MOSCOW, June 24 - Russia's Prime Minister said Friday that negotiations on a new contract for Russian natural gas supplies to Ukraine would be held in the last three months of the year, a newswire reported.
The announcement effectively postpones the crucial talks until after the early Parliamentary election in Ukraine that has been scheduled on Sept. 30.
The election may lead to a change of the government in Ukraine away from the Russia-friendly government of Prime Minister Viktor Yanukovych towards the government that may be led by a pro-Western figure, analysts said. Opinion polls show that pro-Russian and pro-Western parties currently enjoy almost the same level of support within Ukraine.
Russia has been earlier using its natural gas monopoly as a tool to put pressure on Ukraine to force it to postpone its pro-Western course, such as accession to NATO. Russia suspended its gas supplies to Ukraine on Jan. 1, 2006, citing a price dispute, but the move had also caused brief disruptions of gas supplies throughout Europe.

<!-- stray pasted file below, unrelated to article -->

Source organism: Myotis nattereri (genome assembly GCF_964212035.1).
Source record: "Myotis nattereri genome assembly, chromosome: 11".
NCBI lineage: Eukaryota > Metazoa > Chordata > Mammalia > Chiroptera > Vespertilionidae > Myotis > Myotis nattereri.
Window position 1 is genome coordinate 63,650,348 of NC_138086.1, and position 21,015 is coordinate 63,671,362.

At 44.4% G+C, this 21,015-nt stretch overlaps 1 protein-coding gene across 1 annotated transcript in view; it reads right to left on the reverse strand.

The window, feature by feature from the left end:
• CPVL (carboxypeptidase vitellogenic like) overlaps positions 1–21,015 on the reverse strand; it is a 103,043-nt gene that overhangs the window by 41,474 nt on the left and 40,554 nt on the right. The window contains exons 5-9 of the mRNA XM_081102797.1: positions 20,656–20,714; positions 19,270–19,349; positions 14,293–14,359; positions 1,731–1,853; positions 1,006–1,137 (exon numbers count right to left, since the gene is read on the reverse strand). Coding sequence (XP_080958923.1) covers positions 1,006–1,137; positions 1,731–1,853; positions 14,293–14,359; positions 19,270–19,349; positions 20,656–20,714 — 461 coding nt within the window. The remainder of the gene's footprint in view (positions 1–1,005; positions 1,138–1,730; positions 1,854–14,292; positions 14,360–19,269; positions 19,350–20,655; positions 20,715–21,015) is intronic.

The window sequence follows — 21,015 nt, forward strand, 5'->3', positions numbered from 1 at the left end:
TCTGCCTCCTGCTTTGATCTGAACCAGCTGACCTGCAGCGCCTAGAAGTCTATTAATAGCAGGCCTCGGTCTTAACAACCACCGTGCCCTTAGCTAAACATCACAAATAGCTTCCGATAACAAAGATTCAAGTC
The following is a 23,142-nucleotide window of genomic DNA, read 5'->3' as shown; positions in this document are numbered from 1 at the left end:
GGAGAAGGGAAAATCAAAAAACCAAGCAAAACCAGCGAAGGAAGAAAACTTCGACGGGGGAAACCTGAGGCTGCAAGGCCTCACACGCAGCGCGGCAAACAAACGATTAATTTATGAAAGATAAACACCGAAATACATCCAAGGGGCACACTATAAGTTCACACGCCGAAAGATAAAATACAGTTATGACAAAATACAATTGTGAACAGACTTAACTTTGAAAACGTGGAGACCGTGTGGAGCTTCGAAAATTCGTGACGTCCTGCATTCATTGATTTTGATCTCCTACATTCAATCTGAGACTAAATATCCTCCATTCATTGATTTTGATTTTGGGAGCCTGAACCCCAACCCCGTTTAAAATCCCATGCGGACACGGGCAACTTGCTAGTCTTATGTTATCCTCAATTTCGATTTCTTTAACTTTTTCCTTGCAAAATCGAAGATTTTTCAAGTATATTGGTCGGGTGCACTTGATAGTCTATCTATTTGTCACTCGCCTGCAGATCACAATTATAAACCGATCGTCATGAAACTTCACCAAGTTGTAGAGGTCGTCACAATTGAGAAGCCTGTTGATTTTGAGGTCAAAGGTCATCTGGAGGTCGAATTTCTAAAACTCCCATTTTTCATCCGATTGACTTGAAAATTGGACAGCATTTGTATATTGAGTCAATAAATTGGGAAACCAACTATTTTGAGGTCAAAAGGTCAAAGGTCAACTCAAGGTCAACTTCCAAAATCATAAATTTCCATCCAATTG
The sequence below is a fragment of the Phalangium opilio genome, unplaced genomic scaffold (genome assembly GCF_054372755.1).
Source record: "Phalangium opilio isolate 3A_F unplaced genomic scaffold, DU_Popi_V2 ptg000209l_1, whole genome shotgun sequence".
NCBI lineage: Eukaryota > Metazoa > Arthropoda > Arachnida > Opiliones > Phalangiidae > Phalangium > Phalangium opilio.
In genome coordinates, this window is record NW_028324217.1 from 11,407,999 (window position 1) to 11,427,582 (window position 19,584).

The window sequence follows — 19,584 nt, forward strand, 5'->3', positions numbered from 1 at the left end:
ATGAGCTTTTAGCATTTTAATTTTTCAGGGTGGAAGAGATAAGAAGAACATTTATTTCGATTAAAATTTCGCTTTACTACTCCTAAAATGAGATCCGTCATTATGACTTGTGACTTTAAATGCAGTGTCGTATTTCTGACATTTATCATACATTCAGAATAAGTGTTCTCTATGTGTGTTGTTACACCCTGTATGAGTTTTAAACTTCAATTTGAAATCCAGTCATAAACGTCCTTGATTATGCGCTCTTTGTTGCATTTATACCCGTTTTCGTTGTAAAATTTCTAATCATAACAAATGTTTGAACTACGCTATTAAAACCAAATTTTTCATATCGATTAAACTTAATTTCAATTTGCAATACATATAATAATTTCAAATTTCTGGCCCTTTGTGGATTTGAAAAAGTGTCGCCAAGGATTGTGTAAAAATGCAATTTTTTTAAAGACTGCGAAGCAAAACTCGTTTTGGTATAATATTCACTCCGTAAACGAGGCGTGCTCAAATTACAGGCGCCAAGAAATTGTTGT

Russian and Ukrainian ties have warmed since pro-Russian Yanukovych was elected prime minister in August 2006.
Observers said the shutdown, which briefly halted supplies to Europe as Kiev skimmed the gas it needed from an export pipeline, had been aimed at weakening support for President Viktor Yushchenko, a pro-Western leader, ahead of the vote.
After defeating Yanukovych in presidential elections in 2005, Yushchenko had pledged to take Ukraine out of Moscow's orbit and closer to Europe.
"The tendency has been set in earlier agreements. We are cooperating, concluding contracts, we know how to agree," The Associated Press reported Friday, citing Russian Prime Minister Mikhail Fradkov.
Last year Yanukovych reached an early agreement with Russia on gas prices for 2007, with Kiev pledging to pay $130 per 1,000 cubic meters. That is 40% more than Ukraine paid in 2006, but barely half the price Russia is charging other ex-Soviet republics. (ap/ez)